In part one of this article, we explored why women are still in the minority in this profession. But we also looked at how far they have come in our industry, recounting the stories of four successful female advisors. (To read part one, visit the Online Extras section of From the stories we shared in part one, a few themes emerged:

Women work extremely hard and often harder than men to get ahead.
Female advisors have in the past had their accomplishments minimized by colleagues and clients because of their gender.
Successful female advisors perceive gender as neither an advantage nor a disadvantage.
The female advisors we interviewed believe women are naturally good listeners and gifted in forming relationships.
Ever since Rosie the Riveter kicked open the door to the workplace during World War II, women have made their way into most industries in increasing numbers. Medical schools commonly report that more than 50% of those entering classes are women. The worlds of dentistry and the clergy have also experienced dramatic gender shifts. But it's taking longer to bring higher numbers of females into the financial services orbit. Today less than 30% of financial advisors are women.

Many think the things that make women good medical professionals and clergy members should also make them good financial planners. So why is there slower growth in our field? Is it a lack of confidence among women in their math skills? A lack of role models? Or is it perhaps a life balance problem-a challenge facing women to handle both growing families and a growing book of clients?

What To Do?
Given these problems, should our industry take proactive steps to increase its number of women? Some observers argue yes. Advocates believe the natural affinity of women for financial advising means they should get support for their careers. Others say no. Either way, here's a look at some of the issues facing women in our field.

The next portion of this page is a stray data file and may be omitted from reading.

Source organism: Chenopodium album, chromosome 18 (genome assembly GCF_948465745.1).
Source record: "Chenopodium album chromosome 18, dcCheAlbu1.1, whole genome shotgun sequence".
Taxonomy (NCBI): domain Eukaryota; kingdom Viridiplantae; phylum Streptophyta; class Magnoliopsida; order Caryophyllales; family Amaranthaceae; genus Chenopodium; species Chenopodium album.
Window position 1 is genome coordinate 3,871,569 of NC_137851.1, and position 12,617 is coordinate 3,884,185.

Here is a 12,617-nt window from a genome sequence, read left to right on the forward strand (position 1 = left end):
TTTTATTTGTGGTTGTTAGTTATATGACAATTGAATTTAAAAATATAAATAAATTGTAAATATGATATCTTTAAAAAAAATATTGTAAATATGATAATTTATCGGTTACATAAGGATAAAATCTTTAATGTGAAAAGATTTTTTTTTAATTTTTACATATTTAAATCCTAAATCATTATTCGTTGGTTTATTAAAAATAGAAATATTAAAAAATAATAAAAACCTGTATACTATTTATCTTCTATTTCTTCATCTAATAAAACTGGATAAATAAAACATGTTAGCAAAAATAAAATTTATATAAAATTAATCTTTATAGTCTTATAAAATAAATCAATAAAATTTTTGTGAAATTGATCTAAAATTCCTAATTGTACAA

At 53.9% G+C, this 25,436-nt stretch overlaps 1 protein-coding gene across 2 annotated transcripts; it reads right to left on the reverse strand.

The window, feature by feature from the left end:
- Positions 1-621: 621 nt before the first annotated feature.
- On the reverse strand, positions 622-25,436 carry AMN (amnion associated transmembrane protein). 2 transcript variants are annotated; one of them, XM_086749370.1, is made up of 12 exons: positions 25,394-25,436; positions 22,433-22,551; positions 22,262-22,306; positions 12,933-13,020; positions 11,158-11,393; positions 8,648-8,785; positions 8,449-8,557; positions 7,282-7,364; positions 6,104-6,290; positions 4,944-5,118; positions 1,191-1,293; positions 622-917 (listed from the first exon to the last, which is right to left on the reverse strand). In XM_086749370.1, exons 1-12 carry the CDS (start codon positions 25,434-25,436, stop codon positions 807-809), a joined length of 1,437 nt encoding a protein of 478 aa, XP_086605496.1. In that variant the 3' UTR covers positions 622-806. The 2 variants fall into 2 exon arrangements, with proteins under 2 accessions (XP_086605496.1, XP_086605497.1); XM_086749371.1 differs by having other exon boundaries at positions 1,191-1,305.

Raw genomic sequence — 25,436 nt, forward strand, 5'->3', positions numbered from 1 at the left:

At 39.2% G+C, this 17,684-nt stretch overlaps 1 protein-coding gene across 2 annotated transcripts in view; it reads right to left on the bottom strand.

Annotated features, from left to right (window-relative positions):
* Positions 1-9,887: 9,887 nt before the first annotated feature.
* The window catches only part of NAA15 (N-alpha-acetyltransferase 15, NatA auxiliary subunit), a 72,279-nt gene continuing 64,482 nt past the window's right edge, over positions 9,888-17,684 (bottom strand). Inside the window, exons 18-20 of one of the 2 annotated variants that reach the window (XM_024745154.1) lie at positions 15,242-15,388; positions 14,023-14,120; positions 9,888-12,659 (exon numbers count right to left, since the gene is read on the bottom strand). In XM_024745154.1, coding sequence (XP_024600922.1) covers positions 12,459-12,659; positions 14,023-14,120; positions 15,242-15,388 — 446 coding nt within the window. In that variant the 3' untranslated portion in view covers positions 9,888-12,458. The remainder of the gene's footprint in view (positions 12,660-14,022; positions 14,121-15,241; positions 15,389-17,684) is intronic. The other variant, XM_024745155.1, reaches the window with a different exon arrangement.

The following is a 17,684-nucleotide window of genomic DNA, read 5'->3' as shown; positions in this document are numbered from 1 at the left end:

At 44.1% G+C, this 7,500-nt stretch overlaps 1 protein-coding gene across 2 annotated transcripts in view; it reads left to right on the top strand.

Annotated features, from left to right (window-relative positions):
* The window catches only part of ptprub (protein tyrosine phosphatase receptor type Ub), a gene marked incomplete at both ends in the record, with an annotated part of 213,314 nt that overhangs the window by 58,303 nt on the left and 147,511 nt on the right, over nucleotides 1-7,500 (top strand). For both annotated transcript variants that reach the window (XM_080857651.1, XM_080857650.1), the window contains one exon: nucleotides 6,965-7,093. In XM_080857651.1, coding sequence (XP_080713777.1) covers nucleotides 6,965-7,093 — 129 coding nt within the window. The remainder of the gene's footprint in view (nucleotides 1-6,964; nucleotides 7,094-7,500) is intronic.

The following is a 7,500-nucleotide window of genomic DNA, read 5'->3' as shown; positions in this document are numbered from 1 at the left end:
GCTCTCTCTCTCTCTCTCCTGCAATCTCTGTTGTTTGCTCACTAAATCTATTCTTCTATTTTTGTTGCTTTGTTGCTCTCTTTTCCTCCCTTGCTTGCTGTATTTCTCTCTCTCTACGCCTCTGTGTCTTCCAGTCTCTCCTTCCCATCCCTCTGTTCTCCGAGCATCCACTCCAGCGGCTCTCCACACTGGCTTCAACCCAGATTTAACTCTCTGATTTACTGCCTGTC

There's a perception that women aren't as comfortable with math. Within the last couple of years, Reuters reported on studies showing that girls in the United States now perform similar to boys on standardized math tests at nearly all grade levels. Yet there's a widely held perception they score lower. If young women themselves think that way, it could be one of the reasons more of them don't enter financial services.

The fact is that relationship skills trump math skills in an advisor's daily work anyway. "[But] if the market tanks and clients are asking hard truths about their investments, the advisor needs more than relationship skills," says Deb Brede, an advisor with D.K. Brede Investment Management Company Inc. in Needham, Mass. "From a production perspective, advisors can be successful in the short term by being the 'front' person, but then you better have great people, such as portfolio constructors and analysts, behind you."

Women often feel they must not only meet expectations, but exceed them. That was the finding of a 2008 Catalyst Inc. study called "Women and Men in Canadian Investment Dealers and U.S. Financial Services," and it was certainly a theme with the five women we profiled.

Even if it is true that women are naturally oriented to be great financial planners, the female advisor needs to know her stuff cold, even more so than a successful male advisor does, successful female advisors say.

Some aren't sticking with the profession. Entering the career is one thing, but staying with it is something else. Erin Botsford of the Botsford Group (a firm with offices in Texas, Georgia and New Jersey) says some women treat the profession like a cottage industry, without making a serious commitment to it. In the long term, this can stunt their role in the industry and keep their ranks from growing beyond 25%.

One way to encourage women to maintain their careers is to form support organizations, such as the Washington, D.C.-based CFP Study Group, which has been around for 23 years. The 15 female members of the group-RIAs or senior advisors affiliated with different broker/dealers-dine together four or five times annually. All members have at least ten years of experience and are FPA members; most of them are business owners. They gather to discuss issues such as compliance, practice management, investments and fees.